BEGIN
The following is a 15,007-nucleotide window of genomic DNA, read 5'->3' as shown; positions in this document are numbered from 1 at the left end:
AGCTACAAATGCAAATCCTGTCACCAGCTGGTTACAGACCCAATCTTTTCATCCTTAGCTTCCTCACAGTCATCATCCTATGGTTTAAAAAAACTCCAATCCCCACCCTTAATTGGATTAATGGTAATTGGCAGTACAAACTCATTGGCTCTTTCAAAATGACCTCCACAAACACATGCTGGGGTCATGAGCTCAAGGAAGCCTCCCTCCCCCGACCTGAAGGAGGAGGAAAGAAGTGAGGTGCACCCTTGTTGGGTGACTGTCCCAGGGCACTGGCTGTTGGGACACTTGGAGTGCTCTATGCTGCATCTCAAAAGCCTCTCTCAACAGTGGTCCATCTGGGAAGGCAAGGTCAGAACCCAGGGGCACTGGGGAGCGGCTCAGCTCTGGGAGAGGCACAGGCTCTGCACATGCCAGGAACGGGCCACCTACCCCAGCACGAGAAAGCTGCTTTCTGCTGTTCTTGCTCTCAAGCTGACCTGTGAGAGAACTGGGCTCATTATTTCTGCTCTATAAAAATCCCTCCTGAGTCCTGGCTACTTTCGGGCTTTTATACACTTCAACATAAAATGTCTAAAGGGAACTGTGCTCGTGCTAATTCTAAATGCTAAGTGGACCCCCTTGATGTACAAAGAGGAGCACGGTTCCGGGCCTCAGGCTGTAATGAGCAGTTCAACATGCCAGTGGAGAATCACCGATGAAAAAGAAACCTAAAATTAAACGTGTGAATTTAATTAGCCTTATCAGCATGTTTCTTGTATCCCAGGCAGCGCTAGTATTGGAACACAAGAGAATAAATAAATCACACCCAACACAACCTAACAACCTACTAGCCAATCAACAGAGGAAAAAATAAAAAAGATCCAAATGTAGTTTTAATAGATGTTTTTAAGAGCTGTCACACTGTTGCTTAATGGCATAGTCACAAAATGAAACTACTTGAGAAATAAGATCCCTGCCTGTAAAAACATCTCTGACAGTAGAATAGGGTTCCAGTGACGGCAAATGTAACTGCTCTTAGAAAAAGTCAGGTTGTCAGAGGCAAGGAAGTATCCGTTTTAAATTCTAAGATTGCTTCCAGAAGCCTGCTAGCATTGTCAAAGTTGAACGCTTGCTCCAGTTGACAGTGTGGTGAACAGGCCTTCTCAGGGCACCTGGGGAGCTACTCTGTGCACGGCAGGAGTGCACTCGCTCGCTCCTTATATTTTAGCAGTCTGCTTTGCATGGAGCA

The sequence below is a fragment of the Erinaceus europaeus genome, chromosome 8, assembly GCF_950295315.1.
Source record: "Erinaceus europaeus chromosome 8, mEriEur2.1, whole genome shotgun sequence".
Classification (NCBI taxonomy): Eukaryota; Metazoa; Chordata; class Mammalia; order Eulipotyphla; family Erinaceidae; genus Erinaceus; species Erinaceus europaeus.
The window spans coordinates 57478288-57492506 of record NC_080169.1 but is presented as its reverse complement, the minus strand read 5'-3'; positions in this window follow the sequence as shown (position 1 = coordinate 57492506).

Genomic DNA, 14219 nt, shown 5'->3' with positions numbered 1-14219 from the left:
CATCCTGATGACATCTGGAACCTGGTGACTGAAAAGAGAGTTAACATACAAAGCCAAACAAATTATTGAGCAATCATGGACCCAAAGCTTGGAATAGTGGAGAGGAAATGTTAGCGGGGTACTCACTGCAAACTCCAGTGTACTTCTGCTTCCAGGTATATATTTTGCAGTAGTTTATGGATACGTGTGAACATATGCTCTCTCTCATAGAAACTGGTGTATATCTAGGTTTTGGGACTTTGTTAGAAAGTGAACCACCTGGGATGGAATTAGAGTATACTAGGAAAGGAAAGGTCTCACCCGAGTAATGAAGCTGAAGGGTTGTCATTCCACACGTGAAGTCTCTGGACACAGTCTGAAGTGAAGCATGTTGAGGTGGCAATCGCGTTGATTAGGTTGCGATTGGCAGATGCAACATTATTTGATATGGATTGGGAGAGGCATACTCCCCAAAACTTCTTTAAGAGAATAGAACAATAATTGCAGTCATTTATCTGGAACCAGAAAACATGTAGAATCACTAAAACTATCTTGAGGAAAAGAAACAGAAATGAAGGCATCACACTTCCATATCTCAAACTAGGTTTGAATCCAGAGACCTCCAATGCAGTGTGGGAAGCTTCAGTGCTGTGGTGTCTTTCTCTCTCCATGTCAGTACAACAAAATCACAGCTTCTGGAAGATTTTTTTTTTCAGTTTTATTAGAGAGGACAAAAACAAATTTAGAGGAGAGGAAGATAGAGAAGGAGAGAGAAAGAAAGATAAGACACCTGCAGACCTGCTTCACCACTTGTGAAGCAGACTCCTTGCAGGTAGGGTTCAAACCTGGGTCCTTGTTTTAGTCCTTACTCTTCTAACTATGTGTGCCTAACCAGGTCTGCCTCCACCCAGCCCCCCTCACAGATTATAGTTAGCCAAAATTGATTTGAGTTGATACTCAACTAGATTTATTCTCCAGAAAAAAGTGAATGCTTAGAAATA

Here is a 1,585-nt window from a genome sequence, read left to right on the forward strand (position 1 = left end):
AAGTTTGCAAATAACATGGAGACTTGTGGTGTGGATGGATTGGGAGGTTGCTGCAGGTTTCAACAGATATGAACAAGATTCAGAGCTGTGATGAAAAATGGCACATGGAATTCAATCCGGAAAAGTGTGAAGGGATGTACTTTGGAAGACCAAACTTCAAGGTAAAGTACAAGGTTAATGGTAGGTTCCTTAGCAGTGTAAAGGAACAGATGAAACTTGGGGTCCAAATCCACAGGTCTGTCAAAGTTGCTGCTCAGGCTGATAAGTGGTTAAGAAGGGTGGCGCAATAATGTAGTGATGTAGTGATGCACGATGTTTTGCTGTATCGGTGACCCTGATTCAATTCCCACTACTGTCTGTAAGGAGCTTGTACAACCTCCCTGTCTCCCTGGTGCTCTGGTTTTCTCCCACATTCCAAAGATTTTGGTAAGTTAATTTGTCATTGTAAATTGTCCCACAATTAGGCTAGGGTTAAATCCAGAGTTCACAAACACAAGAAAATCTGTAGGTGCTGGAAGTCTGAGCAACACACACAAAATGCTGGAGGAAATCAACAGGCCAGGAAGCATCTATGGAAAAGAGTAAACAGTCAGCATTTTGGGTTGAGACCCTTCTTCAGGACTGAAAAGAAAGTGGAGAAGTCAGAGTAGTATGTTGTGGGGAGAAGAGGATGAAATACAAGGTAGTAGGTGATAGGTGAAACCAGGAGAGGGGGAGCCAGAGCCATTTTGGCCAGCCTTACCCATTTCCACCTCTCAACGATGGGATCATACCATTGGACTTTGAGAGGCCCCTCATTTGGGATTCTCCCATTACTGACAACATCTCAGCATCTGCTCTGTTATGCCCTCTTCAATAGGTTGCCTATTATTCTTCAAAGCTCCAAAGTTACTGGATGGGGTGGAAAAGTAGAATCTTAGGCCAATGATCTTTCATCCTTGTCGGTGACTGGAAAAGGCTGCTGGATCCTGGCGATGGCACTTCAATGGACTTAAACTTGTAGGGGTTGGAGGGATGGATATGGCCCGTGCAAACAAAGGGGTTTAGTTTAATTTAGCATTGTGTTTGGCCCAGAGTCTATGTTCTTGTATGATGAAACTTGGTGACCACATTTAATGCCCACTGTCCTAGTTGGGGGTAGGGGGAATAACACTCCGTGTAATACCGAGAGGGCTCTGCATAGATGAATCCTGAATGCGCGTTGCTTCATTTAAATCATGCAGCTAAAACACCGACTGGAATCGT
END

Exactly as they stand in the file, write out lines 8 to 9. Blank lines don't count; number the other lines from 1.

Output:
CATCCTGATGACATCTGGAACCTGGTGACTGAAAAGAGAGTTAACATACAAAGCCAAACAAATTATTGAGCAATCATGGACCCAAAGCTTGGAATAGTGGAGAGGAAATGTTAGCGGGGTACTCACTGCAAACTCCAGTGTACTTCTGCTTCCAGGTATATATTTTGCAGTAGTTTATGGATACGTGTGAACATATGCTCTCTCTCATAGAAACTGGTGTATATCTAGGTTTTGGGACTTTGTTAGAAAGTGAACCACCTGGGATGGAATTAGAGTATACTAGGAAAGGAAAGGTCTCACCCGAGTAATGAAGCTGAAGGGTTGTCATTCCACACGTGAAGTCTCTGGACACAGTCTGAAGTGAAGCATGTTGAGGTGGCAATCGCGTTGATTAGGTTGCGATTGGCAGATGCAACATTATTTGATATGGATTGGGAGAGGCATACTCCCCAAAACTTCTTTAAGAGAATAGAACAATAATTGCAGTCATTTATCTGGAACCAGAAAACATGTAGAATCACTAAAACTATCTTGAGGAAAAGAAACAGAAATGAAGGCATCACACTTCCATATCTCAAACTAGGTTTGAATCCAGAGACCTCCAATGCAGTGTGGGAAGCTTCAGTGCTGTGGTGTCTTTCTCTCTCCATGTCAGTACAACAAAATCACAGCTTCTGGAAGATTTTTTTTTTCAGTTTTATTAGAGAGGACAAAAACAAATTTAGAGGAGAGGAAGATAGAGAAGGAGAGAGAAAGAAAGATAAGACACCTGCAGACCTGCTTCACCACTTGTGAAGCAGACTCCTTGCAGGTAGGGTTCAAACCTGGGTCCTTGTTTTAGTCCTTACTCTTCTAACTATGTGTGCCTAACCAGGTCTGCCTCCACCCAGCCCCCCTCACAGATTATAGTTAGCCAAAATTGATTTGAGTTGATACTCAACTAGATTTATTCTCCAGAAAAAAGTGAATGCTTAGAAATA

Here is a 1,585-nt window from a genome sequence, read left to right on the forward strand (position 1 = left end):